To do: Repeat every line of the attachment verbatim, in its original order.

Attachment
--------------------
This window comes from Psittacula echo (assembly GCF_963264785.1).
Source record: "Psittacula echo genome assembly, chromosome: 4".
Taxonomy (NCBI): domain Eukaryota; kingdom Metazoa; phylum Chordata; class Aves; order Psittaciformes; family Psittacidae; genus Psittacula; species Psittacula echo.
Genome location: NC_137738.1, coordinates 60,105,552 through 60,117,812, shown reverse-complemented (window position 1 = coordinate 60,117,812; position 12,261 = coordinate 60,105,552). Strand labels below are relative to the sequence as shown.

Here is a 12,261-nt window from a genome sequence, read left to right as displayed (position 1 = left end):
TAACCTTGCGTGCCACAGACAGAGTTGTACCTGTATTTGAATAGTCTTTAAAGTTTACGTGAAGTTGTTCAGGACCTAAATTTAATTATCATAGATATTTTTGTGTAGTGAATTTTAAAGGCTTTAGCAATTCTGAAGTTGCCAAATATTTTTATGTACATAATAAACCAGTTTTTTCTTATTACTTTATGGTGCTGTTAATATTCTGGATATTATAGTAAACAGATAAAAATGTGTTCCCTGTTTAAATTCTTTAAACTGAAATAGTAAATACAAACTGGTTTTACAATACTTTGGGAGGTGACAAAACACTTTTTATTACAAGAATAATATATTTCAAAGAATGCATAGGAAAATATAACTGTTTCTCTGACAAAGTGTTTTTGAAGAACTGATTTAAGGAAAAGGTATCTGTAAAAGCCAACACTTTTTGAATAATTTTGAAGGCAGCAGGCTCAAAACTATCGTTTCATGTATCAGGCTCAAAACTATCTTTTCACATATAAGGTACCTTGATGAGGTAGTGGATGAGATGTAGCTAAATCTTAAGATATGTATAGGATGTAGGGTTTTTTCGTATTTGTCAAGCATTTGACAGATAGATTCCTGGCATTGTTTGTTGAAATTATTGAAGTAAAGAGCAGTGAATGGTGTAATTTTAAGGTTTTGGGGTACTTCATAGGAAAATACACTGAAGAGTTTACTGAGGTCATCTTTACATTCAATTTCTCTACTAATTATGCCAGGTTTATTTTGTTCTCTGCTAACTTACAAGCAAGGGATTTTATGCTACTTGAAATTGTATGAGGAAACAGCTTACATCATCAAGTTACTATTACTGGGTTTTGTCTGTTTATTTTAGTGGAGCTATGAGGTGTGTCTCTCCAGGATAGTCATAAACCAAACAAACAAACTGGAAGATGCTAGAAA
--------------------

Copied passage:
This window comes from Psittacula echo (assembly GCF_963264785.1).
Source record: "Psittacula echo genome assembly, chromosome: 4".
Taxonomy (NCBI): domain Eukaryota; kingdom Metazoa; phylum Chordata; class Aves; order Psittaciformes; family Psittacidae; genus Psittacula; species Psittacula echo.
Genome location: NC_137738.1, coordinates 60,105,552 through 60,117,812, shown reverse-complemented (window position 1 = coordinate 60,117,812; position 12,261 = coordinate 60,105,552). Strand labels below are relative to the sequence as shown.

Here is a 12,261-nt window from a genome sequence, read left to right as displayed (position 1 = left end):
TAACCTTGCGTGCCACAGACAGAGTTGTACCTGTATTTGAATAGTCTTTAAAGTTTACGTGAAGTTGTTCAGGACCTAAATTTAATTATCATAGATATTTTTGTGTAGTGAATTTTAAAGGCTTTAGCAATTCTGAAGTTGCCAAATATTTTTATGTACATAATAAACCAGTTTTTTCTTATTACTTTATGGTGCTGTTAATATTCTGGATATTATAGTAAACAGATAAAAATGTGTTCCCTGTTTAAATTCTTTAAACTGAAATAGTAAATACAAACTGGTTTTACAATACTTTGGGAGGTGACAAAACACTTTTTATTACAAGAATAATATATTTCAAAGAATGCATAGGAAAATATAACTGTTTCTCTGACAAAGTGTTTTTGAAGAACTGATTTAAGGAAAAGGTATCTGTAAAAGCCAACACTTTTTGAATAATTTTGAAGGCAGCAGGCTCAAAACTATCGTTTCATGTATCAGGCTCAAAACTATCTTTTCACATATAAGGTACCTTGATGAGGTAGTGGATGAGATGTAGCTAAATCTTAAGATATGTATAGGATGTAGGGTTTTTTCGTATTTGTCAAGCATTTGACAGATAGATTCCTGGCATTGTTTGTTGAAATTATTGAAGTAAAGAGCAGTGAATGGTGTAATTTTAAGGTTTTGGGGTACTTCATAGGAAAATACACTGAAGAGTTTACTGAGGTCATCTTTACATTCAATTTCTCTACTAATTATGCCAGGTTTATTTTGTTCTCTGCTAACTTACAAGCAAGGGATTTTATGCTACTTGAAATTGTATGAGGAAACAGCTTACATCATCAAGTTACTATTACTGGGTTTTGTCTGTTTATTTTAGTGGAGCTATGAGGTGTGTCTCTCCAGGATAGTCATAAACCAAACAAACAAACTGGAAGATGCTAGAAA